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Curr Opin Cardiol. 2011 Nov;26(6):555-61. doi: 10.1097/HCO.0b013e32834b7fc4.

Reductions in cardiovascular risk after bariatric surgery.

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  • 1Cardiology Division, Georgia Health Sciences University, Augusta, Georgia 30912, USA.



Obesity is commonly associated with multiple conditions imparting adverse cardiovascular risk, including hypertension, dyslipidemia, and insulin resistance or diabetes. In addition, sleep disordered breathing, inflammation, left ventricular hypertrophy, left atrial enlargement, and subclinical left ventricular systolic and diastolic dysfunction may collectively contribute to increased cardiovascular morbidity and mortality. This review will describe improvements in cardiovascular risk factors after bariatric surgery.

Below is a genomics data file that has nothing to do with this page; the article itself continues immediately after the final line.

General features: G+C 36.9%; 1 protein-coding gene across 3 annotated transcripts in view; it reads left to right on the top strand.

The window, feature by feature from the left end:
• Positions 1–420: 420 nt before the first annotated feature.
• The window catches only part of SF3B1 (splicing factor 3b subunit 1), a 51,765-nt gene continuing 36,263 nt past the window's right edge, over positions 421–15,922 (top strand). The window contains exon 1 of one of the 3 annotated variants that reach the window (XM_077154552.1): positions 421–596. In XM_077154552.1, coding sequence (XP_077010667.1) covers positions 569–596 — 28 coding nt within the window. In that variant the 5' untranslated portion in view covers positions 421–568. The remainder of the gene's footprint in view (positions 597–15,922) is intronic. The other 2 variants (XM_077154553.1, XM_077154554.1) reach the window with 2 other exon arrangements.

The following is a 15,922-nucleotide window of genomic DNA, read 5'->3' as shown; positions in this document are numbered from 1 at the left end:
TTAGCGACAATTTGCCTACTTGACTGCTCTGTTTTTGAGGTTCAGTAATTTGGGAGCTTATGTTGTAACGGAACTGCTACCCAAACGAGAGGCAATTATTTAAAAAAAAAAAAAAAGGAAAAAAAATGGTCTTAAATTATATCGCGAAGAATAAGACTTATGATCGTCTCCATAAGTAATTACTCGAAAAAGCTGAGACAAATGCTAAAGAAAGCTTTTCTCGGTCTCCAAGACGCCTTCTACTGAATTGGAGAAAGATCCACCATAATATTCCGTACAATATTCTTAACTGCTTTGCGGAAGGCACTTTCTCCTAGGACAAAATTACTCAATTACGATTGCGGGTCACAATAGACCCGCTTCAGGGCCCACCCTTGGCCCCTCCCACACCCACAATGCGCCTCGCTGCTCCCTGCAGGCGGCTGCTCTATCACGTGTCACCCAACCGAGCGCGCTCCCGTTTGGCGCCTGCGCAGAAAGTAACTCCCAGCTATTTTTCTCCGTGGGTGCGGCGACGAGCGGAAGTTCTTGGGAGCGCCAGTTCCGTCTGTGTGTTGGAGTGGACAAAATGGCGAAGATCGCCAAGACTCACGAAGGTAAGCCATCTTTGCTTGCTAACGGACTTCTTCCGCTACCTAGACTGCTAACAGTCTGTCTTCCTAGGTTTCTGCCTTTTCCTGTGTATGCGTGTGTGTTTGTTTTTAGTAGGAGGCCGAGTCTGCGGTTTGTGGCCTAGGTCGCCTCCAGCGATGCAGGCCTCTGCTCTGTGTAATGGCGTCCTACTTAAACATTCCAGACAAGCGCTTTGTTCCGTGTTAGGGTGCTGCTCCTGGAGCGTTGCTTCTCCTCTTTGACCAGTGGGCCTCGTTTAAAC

All of the cardiovascular risk factors listed above are improved or even resolved after bariatric surgery. Cardiac structure and function also have shown consistent improvement after surgically induced weight loss. The amount of improvement in cardiac risk factors is generally proportional to the amount of weight lost. The degree of weight loss varies with different bariatric procedures. On the basis of the improvement in risk profiles, it has been predicted that progression of atherosclerosis could be slowed and the 10-year risk of cardiac events would decline by ~50% in patients undergoing weight loss surgery. In keeping with these predictions, two studies have demonstrated reductions in 10-year total and cardiovascular mortality of approximately 50% in patients who had bariatric surgery.


These encouraging data support the continued, and perhaps expanded, use of surgical procedures to induce weight loss in severely obese patients.

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